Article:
Nonetheless, Sanders's office has interviewed two former chairmen of the Securities and Exchange Commission: Pitt and Richard Breeden. Former agency chairmen "won't come cheap; it will be easy to run up a tab without getting value," warns Frank Partnoy, law professor at the University of San Diego and author of two hot-selling books about Wall Street.
"I don't understand the city's fascination with ex-SEC chairmen," hoots Weiss. "Do your city officials really believe that heading an ineffective federal agency qualifies them for anything other than heading another ineffective federal agency? Breeden is middling, and Pitt is an abominable choice."
Both would charge big bucks -- probably more than Levitt's $900 an hour. In both cases, big bucks bring big baggage. Breeden, a former member of James Baker's Texas law firm, Baker Botts, was a lawyer for the elder George Bush. When the senior Bush became president, he named his friend and confidante Breeden as head of the Securities and Exchange Commission. And who do you suppose was named general counsel of the agency? None other than James R. Doty, another Texan who had worked at Baker Botts. Doty had also given legal assistance to George W. Bush, the then-president's then-obscure son, in his purchase of a piece of the Texas Rangers baseball team -- the younger Bush's only financially successful business venture.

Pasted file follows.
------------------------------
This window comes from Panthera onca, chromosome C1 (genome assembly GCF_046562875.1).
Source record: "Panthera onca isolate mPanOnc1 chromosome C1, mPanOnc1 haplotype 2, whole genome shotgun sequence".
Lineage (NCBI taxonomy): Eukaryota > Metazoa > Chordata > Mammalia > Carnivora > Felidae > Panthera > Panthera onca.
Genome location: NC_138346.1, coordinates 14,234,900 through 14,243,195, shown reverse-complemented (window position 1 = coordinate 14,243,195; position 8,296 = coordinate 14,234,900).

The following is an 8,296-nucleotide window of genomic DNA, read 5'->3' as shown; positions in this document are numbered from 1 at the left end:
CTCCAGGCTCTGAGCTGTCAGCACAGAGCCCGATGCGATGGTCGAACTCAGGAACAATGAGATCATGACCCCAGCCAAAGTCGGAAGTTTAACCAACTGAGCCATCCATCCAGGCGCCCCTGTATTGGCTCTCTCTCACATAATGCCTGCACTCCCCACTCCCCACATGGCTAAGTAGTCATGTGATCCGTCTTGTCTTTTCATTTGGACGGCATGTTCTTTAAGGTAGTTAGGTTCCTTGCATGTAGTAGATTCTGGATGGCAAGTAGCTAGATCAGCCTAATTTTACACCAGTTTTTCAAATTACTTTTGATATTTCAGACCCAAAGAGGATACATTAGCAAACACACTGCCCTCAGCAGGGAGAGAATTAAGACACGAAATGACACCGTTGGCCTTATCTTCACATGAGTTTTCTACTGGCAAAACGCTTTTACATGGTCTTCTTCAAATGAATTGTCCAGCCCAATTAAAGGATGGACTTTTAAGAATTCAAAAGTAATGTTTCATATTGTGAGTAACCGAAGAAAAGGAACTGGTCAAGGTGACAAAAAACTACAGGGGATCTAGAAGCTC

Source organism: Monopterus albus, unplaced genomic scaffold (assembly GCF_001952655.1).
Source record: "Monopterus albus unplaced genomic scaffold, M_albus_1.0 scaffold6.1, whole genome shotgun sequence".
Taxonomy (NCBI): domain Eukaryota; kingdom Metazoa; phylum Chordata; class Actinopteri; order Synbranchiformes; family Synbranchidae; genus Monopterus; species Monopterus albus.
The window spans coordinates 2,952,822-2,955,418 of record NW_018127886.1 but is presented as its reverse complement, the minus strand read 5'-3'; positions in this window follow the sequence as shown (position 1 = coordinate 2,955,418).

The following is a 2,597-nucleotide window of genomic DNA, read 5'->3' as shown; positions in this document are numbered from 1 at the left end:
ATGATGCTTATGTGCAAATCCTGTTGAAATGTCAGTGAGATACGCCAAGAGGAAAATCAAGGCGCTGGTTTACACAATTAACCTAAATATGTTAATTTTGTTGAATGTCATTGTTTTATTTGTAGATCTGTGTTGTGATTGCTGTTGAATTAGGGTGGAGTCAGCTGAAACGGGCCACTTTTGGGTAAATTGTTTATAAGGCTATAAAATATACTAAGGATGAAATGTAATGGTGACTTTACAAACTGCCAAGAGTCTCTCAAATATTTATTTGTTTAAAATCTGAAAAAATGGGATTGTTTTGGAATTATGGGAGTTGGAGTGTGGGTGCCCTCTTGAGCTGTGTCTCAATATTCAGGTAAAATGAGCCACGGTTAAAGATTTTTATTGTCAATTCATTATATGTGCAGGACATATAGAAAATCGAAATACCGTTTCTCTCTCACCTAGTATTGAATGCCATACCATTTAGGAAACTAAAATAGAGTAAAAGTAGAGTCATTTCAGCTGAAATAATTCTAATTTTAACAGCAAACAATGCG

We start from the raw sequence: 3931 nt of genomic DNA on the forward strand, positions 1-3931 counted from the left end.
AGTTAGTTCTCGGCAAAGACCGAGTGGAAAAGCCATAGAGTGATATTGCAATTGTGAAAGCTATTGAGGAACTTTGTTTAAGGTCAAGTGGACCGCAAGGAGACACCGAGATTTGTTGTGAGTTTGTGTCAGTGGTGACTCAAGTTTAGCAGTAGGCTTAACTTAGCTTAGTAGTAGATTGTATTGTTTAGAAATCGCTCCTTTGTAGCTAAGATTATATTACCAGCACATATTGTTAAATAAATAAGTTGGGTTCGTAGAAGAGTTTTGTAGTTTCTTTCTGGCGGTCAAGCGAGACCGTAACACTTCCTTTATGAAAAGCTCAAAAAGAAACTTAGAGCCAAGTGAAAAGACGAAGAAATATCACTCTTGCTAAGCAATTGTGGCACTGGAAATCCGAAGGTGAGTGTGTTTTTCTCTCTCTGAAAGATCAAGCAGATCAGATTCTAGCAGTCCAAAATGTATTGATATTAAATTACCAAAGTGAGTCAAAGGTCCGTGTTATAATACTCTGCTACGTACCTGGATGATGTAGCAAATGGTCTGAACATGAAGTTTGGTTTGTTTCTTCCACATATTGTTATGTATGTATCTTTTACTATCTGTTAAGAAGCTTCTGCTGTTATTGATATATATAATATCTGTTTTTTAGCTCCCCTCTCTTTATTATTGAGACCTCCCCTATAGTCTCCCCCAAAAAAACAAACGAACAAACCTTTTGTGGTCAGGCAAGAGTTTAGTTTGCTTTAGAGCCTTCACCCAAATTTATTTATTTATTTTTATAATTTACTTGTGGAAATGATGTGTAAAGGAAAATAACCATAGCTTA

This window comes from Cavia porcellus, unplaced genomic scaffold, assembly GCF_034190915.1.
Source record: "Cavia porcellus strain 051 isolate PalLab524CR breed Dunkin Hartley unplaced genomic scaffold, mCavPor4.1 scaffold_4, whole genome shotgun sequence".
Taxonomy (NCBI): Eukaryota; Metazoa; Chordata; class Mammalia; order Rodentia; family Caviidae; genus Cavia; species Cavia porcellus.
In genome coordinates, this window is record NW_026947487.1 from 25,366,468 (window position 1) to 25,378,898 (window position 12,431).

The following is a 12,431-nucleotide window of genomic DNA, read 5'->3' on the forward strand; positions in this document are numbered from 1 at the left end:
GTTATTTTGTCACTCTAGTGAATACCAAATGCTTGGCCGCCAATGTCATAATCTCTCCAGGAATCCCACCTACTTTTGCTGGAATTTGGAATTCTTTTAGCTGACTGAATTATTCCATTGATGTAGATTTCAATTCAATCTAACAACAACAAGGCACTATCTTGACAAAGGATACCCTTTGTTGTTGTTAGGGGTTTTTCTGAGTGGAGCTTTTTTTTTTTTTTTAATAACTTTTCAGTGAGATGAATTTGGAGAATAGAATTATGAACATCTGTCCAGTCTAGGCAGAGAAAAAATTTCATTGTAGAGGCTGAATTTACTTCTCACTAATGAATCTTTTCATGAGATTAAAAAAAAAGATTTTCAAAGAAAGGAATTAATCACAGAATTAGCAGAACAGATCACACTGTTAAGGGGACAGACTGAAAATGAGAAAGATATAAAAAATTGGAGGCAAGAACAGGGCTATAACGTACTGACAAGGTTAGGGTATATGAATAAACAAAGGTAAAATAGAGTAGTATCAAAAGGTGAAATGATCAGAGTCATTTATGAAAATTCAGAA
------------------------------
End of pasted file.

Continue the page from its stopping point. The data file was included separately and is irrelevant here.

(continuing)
In the early 1990s, Dubya was a board member of a Texas oil driller called Harken Energy. It cooked the books; the Securities and Exchange Commission made it restate its earnings downward. Between the book-cooking and the restatement, Dubya dumped his Harken stock. And he was eight months late in reporting the sale. To no one's surprise, Breeden's securities agency decided not to pursue the matter.
Breeden is a highly paid monitor for accounting firm KPMG, which has run afoul of the law for concocting offshore tax dodges. (Ironically, KPMG is the firm holding up San Diego's 2003 audit.) Breeden is also monitor for Hollinger International, a media company being probed for massive fraud. KPMG had been Hollinger's accounting firm. But as the Corporate Crime Reporter points out, Hollinger under Breeden decided not to pursue claims against KPMG. Hmmm.
And Pitt? He was formerly chief attorney for the securities agency. Then he went into private practice and began raking in $3 million or more a year representing accounting firms. He also represented some rogues -- particularly, Ivan Boesky, the 1980s Wall Street arbitrageur who found his way to La Jolla after serving a stretch in prison. President George W. Bush named Pitt head of the securities commission. Very quickly, Pitt got criticized for giving private audiences to companies that were being pursued by the agency he headed. Almost as soon as he got into office, he told his former accounting industry clients that they could expect kinder and gentler regulation. But then came Enron, WorldCom, Adelphia, San Diego's Peregrine Systems, and other massive frauds. Kinder and gentler didn't sound so good.